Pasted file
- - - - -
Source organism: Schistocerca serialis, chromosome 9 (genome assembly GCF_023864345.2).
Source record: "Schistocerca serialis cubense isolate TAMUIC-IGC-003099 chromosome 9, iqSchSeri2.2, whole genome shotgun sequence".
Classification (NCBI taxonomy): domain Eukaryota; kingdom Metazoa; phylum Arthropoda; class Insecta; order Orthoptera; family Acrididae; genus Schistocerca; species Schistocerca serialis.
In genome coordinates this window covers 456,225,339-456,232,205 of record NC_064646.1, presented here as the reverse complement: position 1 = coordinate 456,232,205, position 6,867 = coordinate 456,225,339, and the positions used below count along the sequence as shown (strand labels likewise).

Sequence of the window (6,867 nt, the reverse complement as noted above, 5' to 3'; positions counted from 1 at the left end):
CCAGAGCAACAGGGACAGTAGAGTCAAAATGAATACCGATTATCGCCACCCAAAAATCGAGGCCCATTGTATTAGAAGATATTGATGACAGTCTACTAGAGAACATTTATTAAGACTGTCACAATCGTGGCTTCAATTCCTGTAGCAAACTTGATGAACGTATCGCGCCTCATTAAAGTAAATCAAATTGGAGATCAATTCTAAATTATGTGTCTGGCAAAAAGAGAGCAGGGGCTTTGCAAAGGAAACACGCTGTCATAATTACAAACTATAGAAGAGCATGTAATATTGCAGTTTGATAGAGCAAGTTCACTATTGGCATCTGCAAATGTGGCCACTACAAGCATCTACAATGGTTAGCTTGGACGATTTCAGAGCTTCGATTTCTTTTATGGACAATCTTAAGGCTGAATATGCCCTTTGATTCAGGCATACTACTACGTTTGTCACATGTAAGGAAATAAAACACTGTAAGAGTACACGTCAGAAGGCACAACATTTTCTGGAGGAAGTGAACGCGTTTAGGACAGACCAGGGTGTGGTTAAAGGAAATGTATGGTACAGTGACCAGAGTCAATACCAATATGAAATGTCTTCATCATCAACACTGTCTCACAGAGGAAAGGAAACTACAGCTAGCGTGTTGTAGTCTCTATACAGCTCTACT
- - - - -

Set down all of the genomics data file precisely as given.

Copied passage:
Source organism: Schistocerca serialis, chromosome 9 (genome assembly GCF_023864345.2).
Source record: "Schistocerca serialis cubense isolate TAMUIC-IGC-003099 chromosome 9, iqSchSeri2.2, whole genome shotgun sequence".
Classification (NCBI taxonomy): domain Eukaryota; kingdom Metazoa; phylum Arthropoda; class Insecta; order Orthoptera; family Acrididae; genus Schistocerca; species Schistocerca serialis.
In genome coordinates this window covers 456,225,339-456,232,205 of record NC_064646.1, presented here as the reverse complement: position 1 = coordinate 456,232,205, position 6,867 = coordinate 456,225,339, and the positions used below count along the sequence as shown (strand labels likewise).

Sequence of the window (6,867 nt, the reverse complement as noted above, 5' to 3'; positions counted from 1 at the left end):
CCAGAGCAACAGGGACAGTAGAGTCAAAATGAATACCGATTATCGCCACCCAAAAATCGAGGCCCATTGTATTAGAAGATATTGATGACAGTCTACTAGAGAACATTTATTAAGACTGTCACAATCGTGGCTTCAATTCCTGTAGCAAACTTGATGAACGTATCGCGCCTCATTAAAGTAAATCAAATTGGAGATCAATTCTAAATTATGTGTCTGGCAAAAAGAGAGCAGGGGCTTTGCAAAGGAAACACGCTGTCATAATTACAAACTATAGAAGAGCATGTAATATTGCAGTTTGATAGAGCAAGTTCACTATTGGCATCTGCAAATGTGGCCACTACAAGCATCTACAATGGTTAGCTTGGACGATTTCAGAGCTTCGATTTCTTTTATGGACAATCTTAAGGCTGAATATGCCCTTTGATTCAGGCATACTACTACGTTTGTCACATGTAAGGAAATAAAACACTGTAAGAGTACACGTCAGAAGGCACAACATTTTCTGGAGGAAGTGAACGCGTTTAGGACAGACCAGGGTGTGGTTAAAGGAAATGTATGGTACAGTGACCAGAGTCAATACCAATATGAAATGTCTTCATCATCAACACTGTCTCACAGAGGAAAGGAAACTACAGCTAGCGTGTTGTAGTCTCTATACAGCTCTACT